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Tuesday, 16 July 2013

A slight case of nervousness!

Not wanting Rogey to have a complete monopoly of carbon fibre farkles for his K1200S (see HERE) , it was time to modestly splash out on something potentially useful.  Modern sport bike front guards are minimalist to say the least.  Without a radiator guard, the radiator is constantly peppered with stones of various size.  A guard was an early prudent purchase, so ok there.

However, when it's wet, there's a constant spray of dirt hitting the centre of the radiator core.  Normally, not a big deal but if you're riding on wet dirt roads like we did when traversing the dirt section of the FORGOTTEN HIGHWAY, engine temperatures are inclined to rise, especially as the Triple runs on the warm side anyway.  Must have flushed about a kilo of mud out of the radiator when hosing it down at the Whangamomona pub!  Engine temperature aside, it's a bugger of a job (a technical term) to clean the front of the Triple engine with all it's spaghetti-like plumbing and nooks and crannies.  Here's a view of the short mudguard and the front end of the motor....

Enough sharp edges to warrant a blood transfusion after cleaning

Anyway, perusing eBay revealed a chap in the UK making a genuine carbon fibre guard extender for under 20 pounds.  That would slip nicely under the Chief Financial Officer's radar without a lengthy interrogation (as opposed to the recent service cost of my TAG watch which triggered a passable version of the Spanish Inquisition), so a purchase was made.

The guard arrived today and it's beautifully made and light as a feather....

Carbon fibre - Viagra to an engineer :-)

The guard comes with some high strength adhesive tape so that you can put in place and align it etc before bolting it up with the supplied diminutive stainless Allen screws and nylock nuts.  Fitted perfectly on the guard and being black, blends in beautifully.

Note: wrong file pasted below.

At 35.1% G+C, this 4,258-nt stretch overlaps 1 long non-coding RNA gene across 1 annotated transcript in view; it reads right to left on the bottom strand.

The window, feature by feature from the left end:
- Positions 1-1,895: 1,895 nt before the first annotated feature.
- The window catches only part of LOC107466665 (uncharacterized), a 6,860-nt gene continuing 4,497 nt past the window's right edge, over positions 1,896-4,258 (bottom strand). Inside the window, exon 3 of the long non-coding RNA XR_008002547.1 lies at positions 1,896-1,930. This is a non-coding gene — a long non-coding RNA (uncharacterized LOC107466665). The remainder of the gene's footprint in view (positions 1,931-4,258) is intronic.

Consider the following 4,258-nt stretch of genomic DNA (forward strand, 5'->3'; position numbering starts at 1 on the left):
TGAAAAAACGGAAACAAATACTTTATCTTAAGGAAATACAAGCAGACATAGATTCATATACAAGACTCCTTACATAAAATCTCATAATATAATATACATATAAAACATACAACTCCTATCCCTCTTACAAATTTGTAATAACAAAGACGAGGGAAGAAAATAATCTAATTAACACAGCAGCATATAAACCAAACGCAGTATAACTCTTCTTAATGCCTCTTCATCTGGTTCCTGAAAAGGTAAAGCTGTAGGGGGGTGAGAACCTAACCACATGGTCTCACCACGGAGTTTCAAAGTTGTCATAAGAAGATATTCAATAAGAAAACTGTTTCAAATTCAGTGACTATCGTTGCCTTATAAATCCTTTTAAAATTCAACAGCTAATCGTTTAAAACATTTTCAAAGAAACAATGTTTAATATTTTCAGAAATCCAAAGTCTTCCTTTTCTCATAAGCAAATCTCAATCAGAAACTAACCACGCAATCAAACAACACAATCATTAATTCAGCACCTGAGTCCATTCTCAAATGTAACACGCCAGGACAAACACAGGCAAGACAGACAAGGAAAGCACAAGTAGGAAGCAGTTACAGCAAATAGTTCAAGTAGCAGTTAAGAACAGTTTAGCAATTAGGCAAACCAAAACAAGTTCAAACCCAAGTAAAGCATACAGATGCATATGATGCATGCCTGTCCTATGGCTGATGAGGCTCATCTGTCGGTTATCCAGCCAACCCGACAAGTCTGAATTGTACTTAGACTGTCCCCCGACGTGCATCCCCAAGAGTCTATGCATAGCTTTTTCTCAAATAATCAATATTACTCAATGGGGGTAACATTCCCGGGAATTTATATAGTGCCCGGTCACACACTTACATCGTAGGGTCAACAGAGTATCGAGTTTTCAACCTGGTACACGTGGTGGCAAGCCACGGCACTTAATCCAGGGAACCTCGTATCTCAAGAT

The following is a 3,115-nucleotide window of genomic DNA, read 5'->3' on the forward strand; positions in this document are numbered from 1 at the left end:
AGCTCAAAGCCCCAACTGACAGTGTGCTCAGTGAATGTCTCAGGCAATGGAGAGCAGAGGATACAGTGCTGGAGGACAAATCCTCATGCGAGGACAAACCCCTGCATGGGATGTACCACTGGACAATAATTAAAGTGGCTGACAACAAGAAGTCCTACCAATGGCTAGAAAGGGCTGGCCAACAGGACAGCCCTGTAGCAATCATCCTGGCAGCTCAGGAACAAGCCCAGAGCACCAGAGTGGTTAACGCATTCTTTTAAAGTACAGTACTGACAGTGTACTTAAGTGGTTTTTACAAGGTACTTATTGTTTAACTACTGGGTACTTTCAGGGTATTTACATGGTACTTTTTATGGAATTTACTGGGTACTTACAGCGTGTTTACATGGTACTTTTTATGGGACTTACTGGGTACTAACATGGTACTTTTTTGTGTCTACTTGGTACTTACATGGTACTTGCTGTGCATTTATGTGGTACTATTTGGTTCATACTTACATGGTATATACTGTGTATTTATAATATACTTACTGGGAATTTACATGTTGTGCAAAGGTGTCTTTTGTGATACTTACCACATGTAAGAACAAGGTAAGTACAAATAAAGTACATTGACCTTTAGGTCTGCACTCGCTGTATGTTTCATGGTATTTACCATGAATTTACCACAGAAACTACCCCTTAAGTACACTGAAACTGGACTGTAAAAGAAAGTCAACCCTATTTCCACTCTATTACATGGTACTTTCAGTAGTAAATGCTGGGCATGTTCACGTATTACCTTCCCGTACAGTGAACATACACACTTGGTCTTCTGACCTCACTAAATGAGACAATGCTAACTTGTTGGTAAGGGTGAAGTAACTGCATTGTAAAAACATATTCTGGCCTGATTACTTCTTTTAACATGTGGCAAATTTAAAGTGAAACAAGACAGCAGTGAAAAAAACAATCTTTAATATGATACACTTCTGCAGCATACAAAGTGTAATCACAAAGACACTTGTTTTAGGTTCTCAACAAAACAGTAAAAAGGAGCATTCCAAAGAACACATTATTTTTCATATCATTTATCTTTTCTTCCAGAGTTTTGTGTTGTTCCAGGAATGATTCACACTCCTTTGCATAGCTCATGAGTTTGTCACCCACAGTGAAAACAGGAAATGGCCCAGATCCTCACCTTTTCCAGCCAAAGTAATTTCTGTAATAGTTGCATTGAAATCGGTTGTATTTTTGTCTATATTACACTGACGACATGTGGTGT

Seriously nice....

Now onto the title of the post!  Not only are most sports guards a bit on the skimpy side, they're also pretty close to the tyre.  Bolting everything together, there really isn't a lot of clearance although probably no worse than the original set-up.  Short of buying some plasticine or manufacturing some playdough to make a clearance impression (which is even going a bit far for this anal engineer), going for a careful local ride with regular check stops is probably the best option.  (Visions of the tyre growing in diameter like a dragster doing a burn-out).  Sure it'll be ok but if not, it'll be quietly removed without the Chief Financial Officer finding out to eliminate the risk of withering sarcasm :-).

Looks good, but is the clearance enough???

Addendum:  
A cautious ride following installation was carried out, starting nice and slow with a couple of inspection stops.  No sign of rubbing so a quick run to highly illegal speeds was undertaken to see if tyre growth under increased centrifugal force had any effect.  Still no rubbing but I still wasn't happy about the small clearances so the extender is now off the bike.  I might look at re-fitting it at some time in the future, but no hurry to do so!


20 comments:

  1. Yep it sure looks nice alright but I to am wondering if it has enough clearance.

    I put a rear hugger on my ZX-9R. It was a nice carbon fibre jobby as well. Only problem was it didn't have enough clearance and wore some holes in it. It must have been at higher speeds because I didn't hear anything around town.Then the mounting points cracked so I turfed it again.

    ReplyDelete
  2. Hey Steve!